Victoria University and Wellington have a lot in common. They are both creative, diverse places, brimming with fresh ideas. If you are motivated to succeed, and you want to live and study in New Zealand’s creative, cultural and intellectual capital, Victoria is the place for you.
Our capital city status means that Wellington is home to many national organisations and treasures found nowhere else in the country, including Parliament, Te Papa (the Museum of New Zealand), the highest courts in the country, the National Library, and the New Zealand Film Archive, as well as the highest concentration of science organisations in New Zealand.
Wellington offers something special. Our students can take advantage of the capital city’s position as central to New Zealand’s culture, creative arts and science endeavours, as well as the home of government and many international businesses. Wellington’s unique and compact character makes Victoria a great place to be a student—our students enjoy, and are a big part of, the city’s liveliness and its diverse, cosmopolitan feel.
Wellington's legal district
Our position in the legal decision-making district of Wellington means we offer students, staff and visitors a unique university experience.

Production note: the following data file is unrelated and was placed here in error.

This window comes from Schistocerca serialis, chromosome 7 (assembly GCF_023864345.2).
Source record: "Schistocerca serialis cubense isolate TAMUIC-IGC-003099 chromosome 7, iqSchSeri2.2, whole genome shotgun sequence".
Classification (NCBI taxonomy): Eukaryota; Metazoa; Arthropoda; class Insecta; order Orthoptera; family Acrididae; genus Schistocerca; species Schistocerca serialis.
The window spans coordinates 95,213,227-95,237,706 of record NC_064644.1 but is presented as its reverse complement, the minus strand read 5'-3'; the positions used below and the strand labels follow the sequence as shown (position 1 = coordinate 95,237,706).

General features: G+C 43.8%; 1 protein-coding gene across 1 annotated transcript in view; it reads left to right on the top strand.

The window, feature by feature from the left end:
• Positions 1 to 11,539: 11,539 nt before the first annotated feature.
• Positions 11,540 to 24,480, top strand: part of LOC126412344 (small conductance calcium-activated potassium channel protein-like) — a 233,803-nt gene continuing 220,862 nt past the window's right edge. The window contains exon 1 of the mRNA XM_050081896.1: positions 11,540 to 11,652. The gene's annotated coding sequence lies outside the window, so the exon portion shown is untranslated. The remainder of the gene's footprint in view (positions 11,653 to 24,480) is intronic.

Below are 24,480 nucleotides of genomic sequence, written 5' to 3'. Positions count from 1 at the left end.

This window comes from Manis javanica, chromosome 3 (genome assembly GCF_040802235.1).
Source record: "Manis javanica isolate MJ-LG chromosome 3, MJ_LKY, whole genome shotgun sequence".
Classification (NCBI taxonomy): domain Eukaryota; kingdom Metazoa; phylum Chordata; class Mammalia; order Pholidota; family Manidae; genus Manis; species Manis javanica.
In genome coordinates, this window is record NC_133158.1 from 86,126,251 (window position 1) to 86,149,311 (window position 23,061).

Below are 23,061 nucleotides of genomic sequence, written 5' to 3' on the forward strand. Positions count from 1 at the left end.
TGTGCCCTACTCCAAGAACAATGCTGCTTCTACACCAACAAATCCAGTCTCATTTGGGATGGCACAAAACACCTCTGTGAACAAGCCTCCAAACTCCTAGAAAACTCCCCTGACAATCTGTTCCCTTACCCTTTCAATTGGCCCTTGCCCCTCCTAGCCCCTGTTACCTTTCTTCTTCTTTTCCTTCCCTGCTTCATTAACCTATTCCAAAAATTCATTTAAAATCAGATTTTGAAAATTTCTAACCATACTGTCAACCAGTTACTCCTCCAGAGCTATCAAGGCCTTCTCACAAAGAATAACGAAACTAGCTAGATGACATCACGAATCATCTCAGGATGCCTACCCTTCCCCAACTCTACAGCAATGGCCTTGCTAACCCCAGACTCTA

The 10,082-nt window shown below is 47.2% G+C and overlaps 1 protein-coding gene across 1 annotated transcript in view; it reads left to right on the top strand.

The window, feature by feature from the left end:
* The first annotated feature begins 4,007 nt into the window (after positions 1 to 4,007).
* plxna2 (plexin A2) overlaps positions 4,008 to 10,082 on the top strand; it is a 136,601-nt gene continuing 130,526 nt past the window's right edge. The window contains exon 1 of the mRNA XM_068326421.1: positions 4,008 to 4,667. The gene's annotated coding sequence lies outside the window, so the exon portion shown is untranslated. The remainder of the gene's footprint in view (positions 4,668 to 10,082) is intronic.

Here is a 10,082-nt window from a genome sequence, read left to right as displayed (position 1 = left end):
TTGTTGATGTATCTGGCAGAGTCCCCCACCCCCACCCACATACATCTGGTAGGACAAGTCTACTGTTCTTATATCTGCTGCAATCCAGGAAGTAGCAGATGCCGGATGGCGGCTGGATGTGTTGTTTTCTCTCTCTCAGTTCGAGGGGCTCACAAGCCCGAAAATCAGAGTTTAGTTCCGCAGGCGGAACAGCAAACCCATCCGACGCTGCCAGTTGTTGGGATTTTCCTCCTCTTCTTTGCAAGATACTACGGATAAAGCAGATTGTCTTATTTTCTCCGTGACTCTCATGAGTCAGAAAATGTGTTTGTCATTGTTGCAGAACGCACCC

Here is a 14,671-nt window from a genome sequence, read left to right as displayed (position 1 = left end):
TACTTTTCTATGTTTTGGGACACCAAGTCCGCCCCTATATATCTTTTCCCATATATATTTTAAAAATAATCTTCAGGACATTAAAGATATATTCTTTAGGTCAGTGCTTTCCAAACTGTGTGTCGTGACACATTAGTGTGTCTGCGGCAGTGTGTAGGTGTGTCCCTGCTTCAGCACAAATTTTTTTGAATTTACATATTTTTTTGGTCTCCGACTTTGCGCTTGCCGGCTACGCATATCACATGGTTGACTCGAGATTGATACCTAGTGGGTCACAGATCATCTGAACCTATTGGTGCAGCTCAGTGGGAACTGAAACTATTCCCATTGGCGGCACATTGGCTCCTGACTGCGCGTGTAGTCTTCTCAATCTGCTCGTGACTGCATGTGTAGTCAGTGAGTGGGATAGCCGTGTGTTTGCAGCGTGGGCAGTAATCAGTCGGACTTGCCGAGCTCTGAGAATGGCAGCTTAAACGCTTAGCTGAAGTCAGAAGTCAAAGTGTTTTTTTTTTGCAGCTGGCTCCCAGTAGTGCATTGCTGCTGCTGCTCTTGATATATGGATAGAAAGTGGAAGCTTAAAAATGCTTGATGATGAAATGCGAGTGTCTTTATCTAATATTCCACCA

With the courts and parliament as our close neighbours, we are at the centre of debate, analysis and dialogue about law and legal policy issues in New Zealand.
Victoria’s Faculty of Law plays an important role in the intellectual life of the capital city. It is located in the heart of Wellington’s legal and political district, next for to the Courts, Executive Government and Parliament. The vigorous and constant programme of conferences, public lectures and international visitors provides a stimulating and supportive learning situation.
Leading legal research
Victoria School of Law is renowned internationally and nationally for the quality of its faculty and of the scholarship they produce. Victoria's legal academics are acknowledged as leading thinkers in their fields. For our research students, this means working with supervisors who setting the terms of debate for law reform, and contributing to national and international debates about how to use law to shape the commercial marketplace, to improve the functioning of government, and to enhance the dignity of individuals and peoples.